FilmColumbia Announces World-Class Films  for 2015 Festival

FilmColumbia, the local international film festival offering a roster of films from all over the world for seven days this October, announces notable films screening at the 16th annual festival October 19-25 in Hudson and Chatham, New York. FilmColumbia will present thirty-two narrative features and seven documentaries from countries including Bengal, China, France, Germany, Hungary, Iceland, Iran, Ireland, India, Italy, Japan, Norway and Thailand, many of them prize-winners and jury or audience favorites from major international film festivals.

Festival Executive Director Peter Biskind comments, ®Larry Kardish, our invaluable co-programmer with impeccable taste, spends most of his time going from festival to festival, including Sundance, Berlin, Cannes, Toronto, and New York, identifying and then securing the year’s best films. He’s already working on 2016!”

For complete film, ticket and event information, visit http://www.filmcolumbia.org.

This year’s most-anticipated international films include:

Italian director Nanni Moretti’s “Mia Madre,” which opens the festival (Chatham, Crandell Theatre, 10/19 7pm), starring John Turturro as a temperamental movie star driving director Margherita Buy crazy. Played the Cannes Film Festival.

“Mr. Moretti has a habit of crossing the line from pathos to bathos, but he imbues this movie with such honest sentiment that he can evoke a lifetime of feeling with just the shot of an empty chair.” —Manohla Dargis, New York Times

“Cemetery of Splendor” (Chatham, Crandell Theatre, 10/20 12:00pm), by Thai director Apichatpong Weerasethakul, who won the Palme d’Or at the Cannes Film Festival in 2010 with “Uncle Boonme Who Can Recall Past Lives,” as well as numerous prizes at the Venice and Berlin Film Festivals. His works are deeply steeped in Khmer myth and prepare the audience to visit a nether world made visible.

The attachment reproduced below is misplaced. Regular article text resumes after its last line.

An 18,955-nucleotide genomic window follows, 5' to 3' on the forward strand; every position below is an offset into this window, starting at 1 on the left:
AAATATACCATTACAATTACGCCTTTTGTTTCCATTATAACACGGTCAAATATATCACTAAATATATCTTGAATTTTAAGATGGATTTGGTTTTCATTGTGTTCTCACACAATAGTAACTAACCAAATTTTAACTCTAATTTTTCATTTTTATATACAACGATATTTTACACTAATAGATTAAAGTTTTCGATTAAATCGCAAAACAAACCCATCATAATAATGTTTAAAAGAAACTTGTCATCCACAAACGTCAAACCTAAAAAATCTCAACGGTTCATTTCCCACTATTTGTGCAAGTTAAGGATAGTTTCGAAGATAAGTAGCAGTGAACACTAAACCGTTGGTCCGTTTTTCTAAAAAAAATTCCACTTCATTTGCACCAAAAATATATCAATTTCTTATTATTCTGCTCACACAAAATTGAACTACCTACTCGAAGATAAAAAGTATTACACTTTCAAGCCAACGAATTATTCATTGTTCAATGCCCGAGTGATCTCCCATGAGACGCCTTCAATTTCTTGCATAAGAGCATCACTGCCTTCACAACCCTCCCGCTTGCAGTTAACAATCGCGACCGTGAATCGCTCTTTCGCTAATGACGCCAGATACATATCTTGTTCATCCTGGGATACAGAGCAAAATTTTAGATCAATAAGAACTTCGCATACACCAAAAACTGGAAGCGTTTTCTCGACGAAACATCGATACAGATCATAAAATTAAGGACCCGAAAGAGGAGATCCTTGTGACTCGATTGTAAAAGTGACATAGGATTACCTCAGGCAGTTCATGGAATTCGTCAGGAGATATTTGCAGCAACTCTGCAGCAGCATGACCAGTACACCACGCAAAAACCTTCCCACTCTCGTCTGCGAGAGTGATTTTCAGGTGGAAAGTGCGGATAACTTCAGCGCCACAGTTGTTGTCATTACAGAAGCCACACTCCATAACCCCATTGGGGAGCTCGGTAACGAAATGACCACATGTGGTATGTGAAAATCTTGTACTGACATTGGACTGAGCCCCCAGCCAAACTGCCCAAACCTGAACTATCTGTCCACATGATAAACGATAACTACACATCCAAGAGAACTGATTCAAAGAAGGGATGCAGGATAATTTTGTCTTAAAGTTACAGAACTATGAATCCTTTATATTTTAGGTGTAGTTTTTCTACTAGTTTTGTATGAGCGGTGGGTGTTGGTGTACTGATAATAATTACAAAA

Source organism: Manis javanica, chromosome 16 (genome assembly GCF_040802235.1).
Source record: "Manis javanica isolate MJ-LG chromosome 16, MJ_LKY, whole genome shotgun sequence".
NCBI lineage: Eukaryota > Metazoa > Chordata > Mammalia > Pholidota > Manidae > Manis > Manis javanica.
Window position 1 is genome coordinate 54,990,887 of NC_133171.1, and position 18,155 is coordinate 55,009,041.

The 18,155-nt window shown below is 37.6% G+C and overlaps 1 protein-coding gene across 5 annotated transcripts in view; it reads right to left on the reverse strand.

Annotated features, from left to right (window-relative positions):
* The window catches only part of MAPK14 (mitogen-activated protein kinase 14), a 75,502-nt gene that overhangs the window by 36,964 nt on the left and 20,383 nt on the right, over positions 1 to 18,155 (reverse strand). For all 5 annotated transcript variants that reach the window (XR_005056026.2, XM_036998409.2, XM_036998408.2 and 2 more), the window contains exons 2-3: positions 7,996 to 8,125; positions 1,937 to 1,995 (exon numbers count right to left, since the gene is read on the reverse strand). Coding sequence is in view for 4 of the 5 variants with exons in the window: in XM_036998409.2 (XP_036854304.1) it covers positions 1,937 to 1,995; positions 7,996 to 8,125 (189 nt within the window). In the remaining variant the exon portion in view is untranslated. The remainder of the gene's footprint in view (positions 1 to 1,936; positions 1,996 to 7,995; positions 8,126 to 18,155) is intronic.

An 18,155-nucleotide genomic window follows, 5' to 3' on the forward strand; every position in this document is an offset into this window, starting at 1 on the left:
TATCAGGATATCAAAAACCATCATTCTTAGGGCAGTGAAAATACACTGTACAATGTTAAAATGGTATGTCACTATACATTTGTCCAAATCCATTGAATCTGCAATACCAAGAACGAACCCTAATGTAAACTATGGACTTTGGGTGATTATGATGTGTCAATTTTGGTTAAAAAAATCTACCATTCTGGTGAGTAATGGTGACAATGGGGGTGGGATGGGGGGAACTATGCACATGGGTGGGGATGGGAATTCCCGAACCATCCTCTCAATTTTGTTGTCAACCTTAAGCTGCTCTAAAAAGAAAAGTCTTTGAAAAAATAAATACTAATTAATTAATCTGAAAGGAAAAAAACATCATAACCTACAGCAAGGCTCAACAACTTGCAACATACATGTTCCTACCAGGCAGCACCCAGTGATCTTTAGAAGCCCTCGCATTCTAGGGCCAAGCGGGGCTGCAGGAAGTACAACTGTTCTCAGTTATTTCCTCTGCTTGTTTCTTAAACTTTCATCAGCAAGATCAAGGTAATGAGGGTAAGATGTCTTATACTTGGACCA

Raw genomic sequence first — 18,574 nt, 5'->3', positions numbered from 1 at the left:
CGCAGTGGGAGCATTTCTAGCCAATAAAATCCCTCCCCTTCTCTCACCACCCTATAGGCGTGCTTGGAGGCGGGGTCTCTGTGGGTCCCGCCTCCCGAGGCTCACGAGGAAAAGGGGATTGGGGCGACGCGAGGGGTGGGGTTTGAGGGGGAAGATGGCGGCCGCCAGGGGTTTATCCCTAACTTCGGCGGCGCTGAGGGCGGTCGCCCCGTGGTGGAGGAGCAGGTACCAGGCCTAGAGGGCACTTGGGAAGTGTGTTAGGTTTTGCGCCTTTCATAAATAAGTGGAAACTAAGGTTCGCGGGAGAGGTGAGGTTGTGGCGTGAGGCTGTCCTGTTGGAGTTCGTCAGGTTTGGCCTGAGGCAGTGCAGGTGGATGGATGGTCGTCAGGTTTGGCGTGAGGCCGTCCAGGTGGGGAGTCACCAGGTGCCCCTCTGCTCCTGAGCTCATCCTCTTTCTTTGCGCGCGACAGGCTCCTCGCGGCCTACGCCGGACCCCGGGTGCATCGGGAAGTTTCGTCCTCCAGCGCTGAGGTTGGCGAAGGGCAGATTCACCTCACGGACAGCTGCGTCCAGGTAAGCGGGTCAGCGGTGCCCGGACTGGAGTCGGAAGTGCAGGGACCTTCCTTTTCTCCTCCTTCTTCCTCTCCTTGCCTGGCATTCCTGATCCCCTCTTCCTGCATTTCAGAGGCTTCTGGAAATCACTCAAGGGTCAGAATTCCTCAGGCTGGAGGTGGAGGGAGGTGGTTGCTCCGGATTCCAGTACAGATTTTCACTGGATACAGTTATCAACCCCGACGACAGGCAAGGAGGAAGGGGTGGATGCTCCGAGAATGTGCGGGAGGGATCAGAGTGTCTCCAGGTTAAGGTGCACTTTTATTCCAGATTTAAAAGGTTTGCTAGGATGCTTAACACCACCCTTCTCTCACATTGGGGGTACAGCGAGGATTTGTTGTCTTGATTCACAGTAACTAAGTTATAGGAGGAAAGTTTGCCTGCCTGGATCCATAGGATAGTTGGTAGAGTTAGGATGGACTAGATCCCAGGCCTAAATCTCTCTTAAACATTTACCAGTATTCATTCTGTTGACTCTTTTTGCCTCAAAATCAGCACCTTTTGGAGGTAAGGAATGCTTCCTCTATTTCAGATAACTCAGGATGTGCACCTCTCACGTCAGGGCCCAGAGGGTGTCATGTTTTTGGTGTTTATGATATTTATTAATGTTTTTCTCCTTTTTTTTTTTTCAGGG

“A tale involving sleeping sickness that’s also a highly personal reflection on Thailand’s tortuous history.”—Nicolas Rapold, New York Times

“Brooklyn” (Chatham, Crandell Theatre, 10/22 8:30pm), director John Crowley’s old fashioned, emotion filled movie based on Colm Toibin’s bestseller about a young Irish woman (Saoirse Ronan) who must choose between two men and the countries they represent–one Irish and one American. Played the Sundance and Toronto Film Festivals.

“[‘Brooklyn’] is a quiet, observant movie, with an aversion to melodrama and a sense of the ordinary that recalls old films like ‘Marty,’ and its gentle nostalgia feels honest and unforced. Ms. Ronan, who as a child actor often seemed wise beyond her years, depicts the arrival of maturity with breathtaking poise and sensitivity.—A.O. Scott, New York Times

“May Mountains Depart” (Chatham, Crandell Theatre, 10/23 2:30pm), a fast-paced triptych drama about China that begins in the recent past and races into the future with a final episode that is shot, daringly, for the most part in English by Jia Zhang-ke, one of the world’s leading filmmakers. Played the Toronto Film Festival.

“Once again, Mr. Jia takes the pulse of China, this time by taking stock of its past, its present and possible future in a story about an entrepreneur, a coal miner and the woman who chooses one over the other.”—Manohla Dargis, New York Times

French director Stéphane Brizé’s “Measure of a Man” (Chatham, Crandell Theatre, 10/23 5:00pm), for which French film actor Vincent Lindon won Best Actor at Cannes this year for his performance as Thierry in this film that literally translates as “Law of the Market” – the French law which allows companies to fire workers to increase profits. Also played the New York Film Festival.

“Vincent Lindon plays a Frenchman struggling to support his family and maintain his dignity after being laid off from his job. His story plays out in a series of extended scenes, some tense and emotional, others matter-of-fact, all of them anchored by Mr. Lindon’s Everyman stoicism, which grows more heartbreaking at every moment. Mr. Brizé’s film at times feels less like a work of art than a window onto life.”—A.O. Scott, New York Times